As the American forces got closer to the Philippine Islands the Japanese began to send as many POWs to Japan, or other occupied countries, as possible. On June 6, 1944, the Japanese sent Revak and other POWs to Lasang, Mindano, by truck.  Once there, the POWs were boarded onto the Yashu Maru and held in the ship's front holds for six days before it sailed.  The ship sailed on the 12th and dropped anchor off Zamboanga, Mindano. for two days before sailing for Cebu City arriving on June 17th.  The POWs were taken off the ship and held in a warehouse, until they were returned to the dock and boarded an unnamed ship which arrived at Manila on June 25th.   From there, the POWs were returned to Bilibid Prison.
    On December 12, 1944, the POWs heard rumors that a detail was being sent out.  The POWs went through what was a farce of an inspection.  They were told cigarettes, soap, and salt would be issued to them.  The POWs were also told that they would also receive a meal to eat and one to take with them.  The Japanese stated they would leave by 7:00 in the morning, so the lights were left on all night.  At 4:00 a.m. the morning of December 13th, Joseph and the other POWs were awakened.
    By 8:00, the POWs were lined up, roll call was taken, and the names of the men selected for transport to Japan were called.  The prisoners were allowed to roam the compound until they were told to "fall-in."  The men were fed a meal and than marched to Pier 7 in Manila.  During the march down Luzon Boulevard, the POWs saw that the street cars had stopped running and many things were in disrepair.
    At the harbor, the Americans saw that the American bombers were doing a job on the Japanese transports.  There were at least forty wrecked ships in the bay.  When the POWs reached Pier 7, there were three ships docked.  One was a old run down ship, the other two were large and in good shape.  They soon discovered one of the two nicer ships was their ship.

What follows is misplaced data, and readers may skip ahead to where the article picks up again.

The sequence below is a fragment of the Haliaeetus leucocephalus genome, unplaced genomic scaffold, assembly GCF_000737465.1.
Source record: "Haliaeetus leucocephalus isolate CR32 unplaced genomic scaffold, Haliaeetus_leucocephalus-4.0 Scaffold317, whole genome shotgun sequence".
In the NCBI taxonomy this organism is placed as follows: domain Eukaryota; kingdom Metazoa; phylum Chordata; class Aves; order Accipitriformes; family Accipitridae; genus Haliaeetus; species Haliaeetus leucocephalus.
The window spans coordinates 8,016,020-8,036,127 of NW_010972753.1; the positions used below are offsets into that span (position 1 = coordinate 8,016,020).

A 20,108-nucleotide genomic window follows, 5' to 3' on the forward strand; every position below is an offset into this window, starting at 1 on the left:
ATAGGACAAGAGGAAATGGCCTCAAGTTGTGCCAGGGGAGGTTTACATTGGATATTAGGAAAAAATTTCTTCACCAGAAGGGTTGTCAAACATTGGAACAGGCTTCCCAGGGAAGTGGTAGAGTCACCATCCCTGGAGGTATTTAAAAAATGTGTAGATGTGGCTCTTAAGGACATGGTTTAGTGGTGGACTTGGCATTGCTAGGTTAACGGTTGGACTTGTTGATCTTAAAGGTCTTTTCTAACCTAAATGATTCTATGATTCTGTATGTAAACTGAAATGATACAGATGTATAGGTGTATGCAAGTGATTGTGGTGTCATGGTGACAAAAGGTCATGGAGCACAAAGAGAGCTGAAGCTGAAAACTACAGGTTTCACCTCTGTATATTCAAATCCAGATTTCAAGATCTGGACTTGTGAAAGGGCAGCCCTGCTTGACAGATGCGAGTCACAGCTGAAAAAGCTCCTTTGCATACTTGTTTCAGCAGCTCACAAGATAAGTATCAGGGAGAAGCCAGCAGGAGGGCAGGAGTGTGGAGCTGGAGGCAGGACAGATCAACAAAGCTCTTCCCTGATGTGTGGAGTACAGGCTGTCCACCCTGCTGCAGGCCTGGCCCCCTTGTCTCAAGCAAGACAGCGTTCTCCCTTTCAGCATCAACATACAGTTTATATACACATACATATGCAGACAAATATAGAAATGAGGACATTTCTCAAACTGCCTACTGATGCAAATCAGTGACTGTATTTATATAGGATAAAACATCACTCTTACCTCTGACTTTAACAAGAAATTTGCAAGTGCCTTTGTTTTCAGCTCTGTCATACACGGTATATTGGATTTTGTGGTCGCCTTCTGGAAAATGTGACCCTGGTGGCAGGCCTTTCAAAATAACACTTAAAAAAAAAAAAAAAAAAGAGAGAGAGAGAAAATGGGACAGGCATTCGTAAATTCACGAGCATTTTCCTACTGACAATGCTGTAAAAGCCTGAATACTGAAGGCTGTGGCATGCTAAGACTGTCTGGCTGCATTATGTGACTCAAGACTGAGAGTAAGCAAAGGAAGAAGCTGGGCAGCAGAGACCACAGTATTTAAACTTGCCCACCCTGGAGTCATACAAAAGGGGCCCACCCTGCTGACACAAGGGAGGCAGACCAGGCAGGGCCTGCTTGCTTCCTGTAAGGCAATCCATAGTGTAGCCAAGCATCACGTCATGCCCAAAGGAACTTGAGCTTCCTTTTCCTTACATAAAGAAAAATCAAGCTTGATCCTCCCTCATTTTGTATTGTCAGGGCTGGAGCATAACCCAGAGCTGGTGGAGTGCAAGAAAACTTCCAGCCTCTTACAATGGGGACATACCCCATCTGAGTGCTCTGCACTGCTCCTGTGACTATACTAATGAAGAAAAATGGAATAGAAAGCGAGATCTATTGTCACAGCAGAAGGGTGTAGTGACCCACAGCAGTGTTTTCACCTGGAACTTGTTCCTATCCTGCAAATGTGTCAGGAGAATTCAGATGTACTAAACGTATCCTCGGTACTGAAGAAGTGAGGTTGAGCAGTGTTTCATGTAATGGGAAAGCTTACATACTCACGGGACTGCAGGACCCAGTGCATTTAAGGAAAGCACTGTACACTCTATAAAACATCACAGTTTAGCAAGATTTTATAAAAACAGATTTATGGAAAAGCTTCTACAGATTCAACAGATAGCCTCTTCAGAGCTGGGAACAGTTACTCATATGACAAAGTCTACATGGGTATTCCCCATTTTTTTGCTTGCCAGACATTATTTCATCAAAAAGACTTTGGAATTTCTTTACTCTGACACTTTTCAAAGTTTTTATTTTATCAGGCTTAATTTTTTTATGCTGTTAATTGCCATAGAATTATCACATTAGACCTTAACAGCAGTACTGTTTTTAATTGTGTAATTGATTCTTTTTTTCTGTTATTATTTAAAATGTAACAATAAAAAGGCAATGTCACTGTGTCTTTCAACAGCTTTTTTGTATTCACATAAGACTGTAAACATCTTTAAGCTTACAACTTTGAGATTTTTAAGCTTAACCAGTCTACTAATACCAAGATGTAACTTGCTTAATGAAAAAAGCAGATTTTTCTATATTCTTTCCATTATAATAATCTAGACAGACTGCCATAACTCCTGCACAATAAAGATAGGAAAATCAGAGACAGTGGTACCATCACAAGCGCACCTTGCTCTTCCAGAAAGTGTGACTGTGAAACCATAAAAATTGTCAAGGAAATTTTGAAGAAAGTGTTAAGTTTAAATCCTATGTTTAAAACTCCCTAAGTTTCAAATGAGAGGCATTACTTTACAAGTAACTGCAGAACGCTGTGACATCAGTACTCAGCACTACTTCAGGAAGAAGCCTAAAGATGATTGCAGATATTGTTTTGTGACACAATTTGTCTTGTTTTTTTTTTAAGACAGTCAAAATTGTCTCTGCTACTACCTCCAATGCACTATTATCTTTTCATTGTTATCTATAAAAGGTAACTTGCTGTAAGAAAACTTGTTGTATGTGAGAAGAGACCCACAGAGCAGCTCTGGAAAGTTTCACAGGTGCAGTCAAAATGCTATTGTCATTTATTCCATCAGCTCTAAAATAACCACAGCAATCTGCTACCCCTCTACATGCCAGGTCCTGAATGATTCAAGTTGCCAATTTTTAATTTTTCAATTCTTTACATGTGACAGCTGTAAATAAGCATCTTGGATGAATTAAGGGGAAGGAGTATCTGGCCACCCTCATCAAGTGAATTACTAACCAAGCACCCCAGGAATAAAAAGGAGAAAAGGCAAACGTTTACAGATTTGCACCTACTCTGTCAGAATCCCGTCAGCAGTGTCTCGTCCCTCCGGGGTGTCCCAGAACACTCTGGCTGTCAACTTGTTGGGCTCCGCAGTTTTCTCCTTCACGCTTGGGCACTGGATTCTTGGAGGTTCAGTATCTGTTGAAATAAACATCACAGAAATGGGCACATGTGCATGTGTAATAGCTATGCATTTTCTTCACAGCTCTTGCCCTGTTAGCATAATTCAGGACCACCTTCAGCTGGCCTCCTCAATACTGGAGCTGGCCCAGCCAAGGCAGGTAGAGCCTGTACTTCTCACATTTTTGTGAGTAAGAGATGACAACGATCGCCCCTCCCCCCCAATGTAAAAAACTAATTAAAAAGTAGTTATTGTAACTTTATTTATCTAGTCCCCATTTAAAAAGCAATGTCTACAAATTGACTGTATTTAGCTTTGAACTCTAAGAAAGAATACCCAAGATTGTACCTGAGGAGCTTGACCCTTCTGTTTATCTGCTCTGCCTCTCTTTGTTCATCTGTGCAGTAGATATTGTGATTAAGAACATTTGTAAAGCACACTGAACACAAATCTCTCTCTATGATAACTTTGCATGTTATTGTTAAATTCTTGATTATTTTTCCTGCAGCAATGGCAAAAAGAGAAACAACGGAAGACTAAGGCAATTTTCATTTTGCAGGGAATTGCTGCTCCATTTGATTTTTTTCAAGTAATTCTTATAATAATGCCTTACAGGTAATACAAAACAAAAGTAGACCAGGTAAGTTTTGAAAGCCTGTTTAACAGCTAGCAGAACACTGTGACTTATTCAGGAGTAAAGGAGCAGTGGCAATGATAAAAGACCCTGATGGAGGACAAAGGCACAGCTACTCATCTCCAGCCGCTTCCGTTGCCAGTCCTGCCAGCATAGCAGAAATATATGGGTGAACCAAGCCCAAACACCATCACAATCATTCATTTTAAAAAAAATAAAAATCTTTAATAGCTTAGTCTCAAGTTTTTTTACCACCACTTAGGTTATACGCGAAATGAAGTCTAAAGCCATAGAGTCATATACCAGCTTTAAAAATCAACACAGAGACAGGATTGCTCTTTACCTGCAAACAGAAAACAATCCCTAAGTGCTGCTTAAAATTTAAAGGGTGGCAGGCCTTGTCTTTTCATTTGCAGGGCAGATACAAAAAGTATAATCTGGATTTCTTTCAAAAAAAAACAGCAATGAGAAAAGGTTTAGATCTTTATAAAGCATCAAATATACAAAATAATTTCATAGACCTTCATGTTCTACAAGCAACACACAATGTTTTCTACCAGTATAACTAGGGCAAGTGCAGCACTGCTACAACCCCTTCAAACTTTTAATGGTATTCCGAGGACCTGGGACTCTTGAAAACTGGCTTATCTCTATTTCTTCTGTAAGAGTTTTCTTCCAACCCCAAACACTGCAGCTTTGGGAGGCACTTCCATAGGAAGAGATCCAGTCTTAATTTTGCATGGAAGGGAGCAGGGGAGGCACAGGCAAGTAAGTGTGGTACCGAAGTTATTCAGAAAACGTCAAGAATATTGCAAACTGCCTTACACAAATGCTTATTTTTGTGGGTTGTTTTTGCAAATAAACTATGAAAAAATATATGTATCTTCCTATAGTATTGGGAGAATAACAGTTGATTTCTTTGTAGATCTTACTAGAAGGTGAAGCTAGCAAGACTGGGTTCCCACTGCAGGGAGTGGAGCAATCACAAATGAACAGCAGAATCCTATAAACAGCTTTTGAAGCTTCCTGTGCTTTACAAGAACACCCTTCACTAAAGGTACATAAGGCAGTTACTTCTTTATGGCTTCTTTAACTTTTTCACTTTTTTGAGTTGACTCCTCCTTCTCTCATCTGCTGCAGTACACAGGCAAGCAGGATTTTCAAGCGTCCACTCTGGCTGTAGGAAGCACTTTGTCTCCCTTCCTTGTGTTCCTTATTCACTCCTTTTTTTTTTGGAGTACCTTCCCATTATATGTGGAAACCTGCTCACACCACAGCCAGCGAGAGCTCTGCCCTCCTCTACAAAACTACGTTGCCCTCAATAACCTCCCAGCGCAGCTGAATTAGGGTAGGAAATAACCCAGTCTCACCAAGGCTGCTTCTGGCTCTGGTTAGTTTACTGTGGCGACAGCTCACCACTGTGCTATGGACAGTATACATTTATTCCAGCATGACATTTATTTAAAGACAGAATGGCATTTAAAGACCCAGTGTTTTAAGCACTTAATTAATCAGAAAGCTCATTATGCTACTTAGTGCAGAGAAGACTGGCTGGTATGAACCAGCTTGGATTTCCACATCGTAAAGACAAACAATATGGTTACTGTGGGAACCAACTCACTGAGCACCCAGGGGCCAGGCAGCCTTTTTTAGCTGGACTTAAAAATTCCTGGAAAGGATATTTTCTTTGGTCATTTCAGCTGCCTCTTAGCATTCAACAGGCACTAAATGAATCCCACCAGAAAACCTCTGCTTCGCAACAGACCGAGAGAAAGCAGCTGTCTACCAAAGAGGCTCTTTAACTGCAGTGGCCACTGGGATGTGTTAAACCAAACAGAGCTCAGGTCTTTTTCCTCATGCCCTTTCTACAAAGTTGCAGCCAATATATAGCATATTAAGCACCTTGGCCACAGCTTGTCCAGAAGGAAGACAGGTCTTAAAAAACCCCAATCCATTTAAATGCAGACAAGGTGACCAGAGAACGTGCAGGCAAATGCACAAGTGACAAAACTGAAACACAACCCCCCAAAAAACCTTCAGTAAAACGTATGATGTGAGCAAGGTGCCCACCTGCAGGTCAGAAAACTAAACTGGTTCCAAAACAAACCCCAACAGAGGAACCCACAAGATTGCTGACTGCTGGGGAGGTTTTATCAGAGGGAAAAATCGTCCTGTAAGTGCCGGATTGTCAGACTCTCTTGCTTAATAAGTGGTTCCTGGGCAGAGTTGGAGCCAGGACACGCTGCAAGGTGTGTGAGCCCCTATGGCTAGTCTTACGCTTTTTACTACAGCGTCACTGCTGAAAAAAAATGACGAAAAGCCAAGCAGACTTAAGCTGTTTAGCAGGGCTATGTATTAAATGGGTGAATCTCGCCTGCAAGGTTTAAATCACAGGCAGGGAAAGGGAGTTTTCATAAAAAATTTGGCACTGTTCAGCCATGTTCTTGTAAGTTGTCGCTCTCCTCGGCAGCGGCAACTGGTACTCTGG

It was at this time that the POWs were allowed to sit down.  Many of the POWs slept until 3:45 in the afternoon.  They were awakened about 5:00 PM and boarded the Oryoku Maru for transport to Japan. 
    Revak was put into the ship's rear hold with approximately 800 other POWs.  Once in the hold, they were then fed fish and barley.  The sides of the hold had two tiers of bunks that went around its diameter.  The POWs near the hatch used anything they could find to fan the air to the POWs further away from it. 
The ship left Manila on December 14th, at about 3:30 AM, as part of the MATA-37 a convoy bound for Takao, Formosa.  By the swells in the water, the POWs could tell that the ship was in open water.  The POWs received their first meal at about 3:30 that afternoon.  Meals on the ship consisted of a little rice, fish, and water.  Three fourths of a cup of water was shared by twenty POWs.
     The prisoners had just eaten when they heard the sound of guns.  At first, they thought the gun crews were just drilling since they had not heard any planes.  It was only when the first bomb hit that they knew it was no drill.  The POWs heard the change in the sound of planes' engines as they began their dive toward the ships in the convoy.  Explosions were taking place all around the ship and bullets from the planes ricocheted into the hold causing many casualties.  After the first raid, the ship was left alone by "playing possum" in the water.  The fighters went after the other ships in the convoy.  In all, the POWs would have to sweat out five air raids which resulted in no evening meal.